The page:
The vast majority of the photographs you seen in newspapers about the conflict in Syria were not shot by special envoys or news agencies. Those who risk their lives limit their movement to clearly marked areas for short missions. The violence of the conflict and the threat to journalists from ISIS forces news organizations to rely on local contributors. They are the ones who are documenting the violence in their country. As Syria enters its fifth year of the conflict, L’Instant wanted to pay tribute to these witnesses on the frontlines. Patrick Baz, photo editor for Agence France Presse (AFP) for the Middle East and North Africa, works with them daily from Nicosia.
How did you come up with this working system?
Patrick Baz: In 2013, as a result of an increased number of kidnappings, the AFP decided to stop sending staff photographers to Syria, and we began to rely on a network of contributors which I had begun putting together in 2012. Today the network is stable, with a dozen photographers covering the rebel zones. But the team has almost entirely turned over since we started in 2012.
It’s difficult to form a long-term bond. It was the first time I had managed a team “virtually.” We did everything over social networks, Facebook, Skype, etc. That creates a fascinating relationship. I receive messages at all hours of the day, and they expect you to answer within a minute. Sometimes I take on the role of the therapist. The average age is about 25, so they require a lot of support. But the system has a considerable advantage: my Facebook page is public and they know where to contact me, so the agency is somehow “embodied.” They see more than just an email address.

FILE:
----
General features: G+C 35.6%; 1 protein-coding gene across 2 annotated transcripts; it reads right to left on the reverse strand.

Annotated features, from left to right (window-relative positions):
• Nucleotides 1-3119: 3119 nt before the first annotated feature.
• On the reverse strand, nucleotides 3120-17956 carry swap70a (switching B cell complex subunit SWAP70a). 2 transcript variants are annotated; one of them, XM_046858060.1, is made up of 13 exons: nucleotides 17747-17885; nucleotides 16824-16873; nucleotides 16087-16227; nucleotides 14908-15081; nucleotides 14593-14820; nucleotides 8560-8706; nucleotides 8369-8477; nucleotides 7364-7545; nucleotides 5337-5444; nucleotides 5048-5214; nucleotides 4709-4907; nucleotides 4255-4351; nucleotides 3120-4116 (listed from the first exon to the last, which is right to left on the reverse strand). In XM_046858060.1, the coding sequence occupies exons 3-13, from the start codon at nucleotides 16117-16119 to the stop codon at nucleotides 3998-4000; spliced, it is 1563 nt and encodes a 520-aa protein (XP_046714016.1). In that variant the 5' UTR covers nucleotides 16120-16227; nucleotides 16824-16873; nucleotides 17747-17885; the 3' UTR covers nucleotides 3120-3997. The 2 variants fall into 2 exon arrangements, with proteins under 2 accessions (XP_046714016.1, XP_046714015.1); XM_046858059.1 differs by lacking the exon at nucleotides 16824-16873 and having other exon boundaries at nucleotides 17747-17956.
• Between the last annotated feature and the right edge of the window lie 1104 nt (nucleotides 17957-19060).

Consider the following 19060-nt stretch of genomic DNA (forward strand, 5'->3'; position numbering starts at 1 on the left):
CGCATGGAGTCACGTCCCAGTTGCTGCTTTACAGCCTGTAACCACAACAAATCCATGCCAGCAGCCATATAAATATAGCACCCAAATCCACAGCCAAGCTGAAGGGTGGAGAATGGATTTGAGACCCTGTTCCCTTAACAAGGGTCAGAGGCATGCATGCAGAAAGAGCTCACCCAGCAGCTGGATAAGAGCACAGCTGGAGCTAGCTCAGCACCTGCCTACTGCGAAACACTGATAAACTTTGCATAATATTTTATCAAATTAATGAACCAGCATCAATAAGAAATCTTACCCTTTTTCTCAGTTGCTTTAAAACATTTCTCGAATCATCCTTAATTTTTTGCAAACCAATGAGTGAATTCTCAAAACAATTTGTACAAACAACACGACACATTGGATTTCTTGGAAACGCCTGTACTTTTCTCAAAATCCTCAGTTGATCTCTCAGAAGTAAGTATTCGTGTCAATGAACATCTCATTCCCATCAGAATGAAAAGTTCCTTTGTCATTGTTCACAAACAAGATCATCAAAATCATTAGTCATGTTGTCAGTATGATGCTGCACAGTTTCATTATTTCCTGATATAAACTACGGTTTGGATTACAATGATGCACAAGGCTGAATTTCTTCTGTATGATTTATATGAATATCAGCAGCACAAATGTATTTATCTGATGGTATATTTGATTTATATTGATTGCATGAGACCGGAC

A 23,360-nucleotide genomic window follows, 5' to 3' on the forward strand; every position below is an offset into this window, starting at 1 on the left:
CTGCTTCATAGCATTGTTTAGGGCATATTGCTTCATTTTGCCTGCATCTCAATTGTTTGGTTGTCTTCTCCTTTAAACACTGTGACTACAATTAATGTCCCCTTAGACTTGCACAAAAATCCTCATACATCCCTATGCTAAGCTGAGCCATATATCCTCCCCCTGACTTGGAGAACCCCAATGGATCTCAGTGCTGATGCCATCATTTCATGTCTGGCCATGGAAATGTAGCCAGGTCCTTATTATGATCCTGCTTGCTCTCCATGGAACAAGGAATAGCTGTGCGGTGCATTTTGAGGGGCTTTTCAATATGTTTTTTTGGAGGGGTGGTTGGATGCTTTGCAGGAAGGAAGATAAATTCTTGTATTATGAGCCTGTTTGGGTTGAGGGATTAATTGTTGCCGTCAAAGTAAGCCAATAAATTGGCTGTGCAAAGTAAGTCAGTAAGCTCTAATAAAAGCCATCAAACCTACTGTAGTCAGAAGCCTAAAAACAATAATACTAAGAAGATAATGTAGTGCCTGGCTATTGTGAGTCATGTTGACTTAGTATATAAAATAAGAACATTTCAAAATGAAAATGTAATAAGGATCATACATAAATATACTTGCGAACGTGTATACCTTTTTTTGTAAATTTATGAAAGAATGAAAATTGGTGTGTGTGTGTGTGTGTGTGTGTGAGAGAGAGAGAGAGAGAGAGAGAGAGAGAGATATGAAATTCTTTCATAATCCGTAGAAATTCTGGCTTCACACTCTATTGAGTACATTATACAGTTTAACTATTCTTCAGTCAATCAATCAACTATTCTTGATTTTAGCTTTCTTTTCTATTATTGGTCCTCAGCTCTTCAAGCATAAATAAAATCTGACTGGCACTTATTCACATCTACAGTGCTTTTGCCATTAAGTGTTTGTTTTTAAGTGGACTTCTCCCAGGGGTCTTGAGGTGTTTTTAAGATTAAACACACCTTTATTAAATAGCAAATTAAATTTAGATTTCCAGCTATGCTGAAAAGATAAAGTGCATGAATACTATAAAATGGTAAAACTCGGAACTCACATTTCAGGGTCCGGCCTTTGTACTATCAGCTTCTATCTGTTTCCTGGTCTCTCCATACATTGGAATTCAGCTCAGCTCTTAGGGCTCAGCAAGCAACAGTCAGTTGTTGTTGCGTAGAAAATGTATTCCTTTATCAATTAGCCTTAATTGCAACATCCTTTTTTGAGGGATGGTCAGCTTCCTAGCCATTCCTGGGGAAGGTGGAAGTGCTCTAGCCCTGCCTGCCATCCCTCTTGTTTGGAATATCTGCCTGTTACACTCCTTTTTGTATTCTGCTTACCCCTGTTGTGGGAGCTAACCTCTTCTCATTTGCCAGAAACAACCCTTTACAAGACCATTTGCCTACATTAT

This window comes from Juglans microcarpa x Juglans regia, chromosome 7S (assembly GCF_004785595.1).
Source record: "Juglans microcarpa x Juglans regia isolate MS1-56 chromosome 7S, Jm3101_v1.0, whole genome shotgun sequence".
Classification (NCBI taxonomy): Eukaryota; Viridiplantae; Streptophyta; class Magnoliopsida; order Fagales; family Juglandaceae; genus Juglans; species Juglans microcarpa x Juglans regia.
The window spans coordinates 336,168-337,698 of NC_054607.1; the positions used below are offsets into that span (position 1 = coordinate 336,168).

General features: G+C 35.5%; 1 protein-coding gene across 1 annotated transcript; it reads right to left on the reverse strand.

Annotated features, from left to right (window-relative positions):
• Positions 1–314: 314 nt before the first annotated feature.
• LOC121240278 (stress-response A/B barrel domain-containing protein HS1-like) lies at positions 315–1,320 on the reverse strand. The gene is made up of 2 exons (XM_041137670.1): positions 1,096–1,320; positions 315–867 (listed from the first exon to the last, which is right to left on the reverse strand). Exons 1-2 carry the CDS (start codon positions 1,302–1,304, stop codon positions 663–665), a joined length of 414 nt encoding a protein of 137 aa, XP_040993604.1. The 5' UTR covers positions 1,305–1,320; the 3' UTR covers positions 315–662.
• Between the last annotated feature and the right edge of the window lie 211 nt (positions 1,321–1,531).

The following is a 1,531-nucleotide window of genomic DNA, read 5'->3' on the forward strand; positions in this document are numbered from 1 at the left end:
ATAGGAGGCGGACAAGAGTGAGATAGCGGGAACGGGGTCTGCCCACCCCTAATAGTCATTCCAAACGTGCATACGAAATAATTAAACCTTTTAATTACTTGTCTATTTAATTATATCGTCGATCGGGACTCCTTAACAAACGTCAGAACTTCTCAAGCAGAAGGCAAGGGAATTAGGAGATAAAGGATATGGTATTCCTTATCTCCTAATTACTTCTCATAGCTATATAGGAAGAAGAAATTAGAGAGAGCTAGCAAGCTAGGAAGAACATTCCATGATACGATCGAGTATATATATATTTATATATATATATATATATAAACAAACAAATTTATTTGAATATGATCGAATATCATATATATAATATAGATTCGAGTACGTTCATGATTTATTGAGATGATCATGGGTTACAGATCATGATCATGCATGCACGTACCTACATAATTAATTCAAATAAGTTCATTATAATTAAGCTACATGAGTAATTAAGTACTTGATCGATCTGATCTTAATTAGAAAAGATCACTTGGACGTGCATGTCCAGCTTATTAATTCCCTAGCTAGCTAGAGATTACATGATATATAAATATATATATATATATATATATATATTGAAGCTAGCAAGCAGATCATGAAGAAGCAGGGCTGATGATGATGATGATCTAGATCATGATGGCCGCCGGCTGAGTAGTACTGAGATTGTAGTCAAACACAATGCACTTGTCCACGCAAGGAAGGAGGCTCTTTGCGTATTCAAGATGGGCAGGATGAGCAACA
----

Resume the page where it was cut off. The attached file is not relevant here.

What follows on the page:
Once contact is made, what are the logistics?
They work with their own equipment. It’s very difficult to offer technical support. One time I managed to get them some equipment, including body armor, but not all of them have passports, so that complicates things at the border. As for payment, since there’s obviously no banking system we can use, we opened Turkish and Lebanese accounts in their names, and they receive wire transfers from agencies like Western Union. I don’t want to say too much for security reasons.
What about their safety?
The problem is that you’re never really sure where they are, and when they stop working you never really know why. From the first team, two managed to flee the country and ISIS thanks to our support and help from Reporters Without Borders. One of them was held prisoner by ISIS. When he was freed, he wanted to keep working for us despite our objections. He told us he wanted to deal with this trauma that way. He stopped sending us pictures. We don’t know where he is now.
Read the full article on the French version of L’Oeil.
L’Œil de la Photographie is partner of L’Instant Paris Match.